An optical/digital approach to the classification of small quasicircular grains is described. The setup consists of a coherent optical system to generate the Fourier irradiance of a random scene and a digital computer to process data. The sampling of Fourier spectra is achieved with a wedge ring detector. The inversion formula technique is used to estimate the particle distribution. A scene of three classes of varying sizes of Fe203, FeO rock grains is analyzed, and experimental results are given.
An experiment has been carried out to show that extrinsic silicon injection-mode infrared detectors can be used to simulate the transient response of neurons in biological vision systems. The neural response provides a means of high pass filtering in vision system focal plane parallel processing. The high pass filtering emphasizes transients in images. Possible IR imaging applications include surveillance, motion sensing, and tracking. The IR detector output pulses are sufficiently large that amplification is not required. This could facilitate parallel processing in or near the focal plane. The IR transient sensing approach is quantitatively analyzed in terms of a model for the detector and the associated circuitry. Excellent agreement is found between the model and the experimental data.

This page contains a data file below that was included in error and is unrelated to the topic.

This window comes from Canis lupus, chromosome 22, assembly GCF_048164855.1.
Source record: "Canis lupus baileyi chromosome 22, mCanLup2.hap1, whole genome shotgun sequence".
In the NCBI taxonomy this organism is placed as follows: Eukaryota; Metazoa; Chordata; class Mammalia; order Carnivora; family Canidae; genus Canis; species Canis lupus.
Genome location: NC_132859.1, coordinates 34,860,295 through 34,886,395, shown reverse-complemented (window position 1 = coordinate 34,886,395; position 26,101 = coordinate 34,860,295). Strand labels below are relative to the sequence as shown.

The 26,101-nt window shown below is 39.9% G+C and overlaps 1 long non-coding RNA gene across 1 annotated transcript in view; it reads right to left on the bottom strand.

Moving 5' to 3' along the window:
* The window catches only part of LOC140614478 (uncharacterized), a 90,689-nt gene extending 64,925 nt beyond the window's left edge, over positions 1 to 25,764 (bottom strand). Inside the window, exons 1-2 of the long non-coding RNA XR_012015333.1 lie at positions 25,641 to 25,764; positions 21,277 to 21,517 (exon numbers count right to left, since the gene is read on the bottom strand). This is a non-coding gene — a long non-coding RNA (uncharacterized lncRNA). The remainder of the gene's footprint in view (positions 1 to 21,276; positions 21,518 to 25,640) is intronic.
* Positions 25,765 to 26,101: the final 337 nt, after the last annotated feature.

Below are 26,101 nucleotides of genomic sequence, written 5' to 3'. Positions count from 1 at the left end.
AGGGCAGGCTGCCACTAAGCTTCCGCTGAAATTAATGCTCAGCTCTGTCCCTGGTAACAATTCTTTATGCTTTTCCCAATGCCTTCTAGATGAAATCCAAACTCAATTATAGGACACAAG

Artificial intelligence problems are solved on electronic computers by techniques that make heavy use of address calculation and dynamic management of data storage space. Optical computing, on the other hand, is normally associated with numerical problems in which the size of the data space is fixed and addressing may be handled in a predictable manner not affected by actual data values. In this paper we categorize expert system problems by the amount of dynamic storage management required and discuss several methods for eliminating unnecessary address manipulation by careful choice of data representation. Major emphasis is placed on the implementation of the mathematical technique of resolution. Various resolution strategies are analyzed, and the effect of these strategies on storage management is assessed with a view to minimizing the complexity of processing. Finally, electro-optical implementations are considered for the major functional elements of an optical resolution system.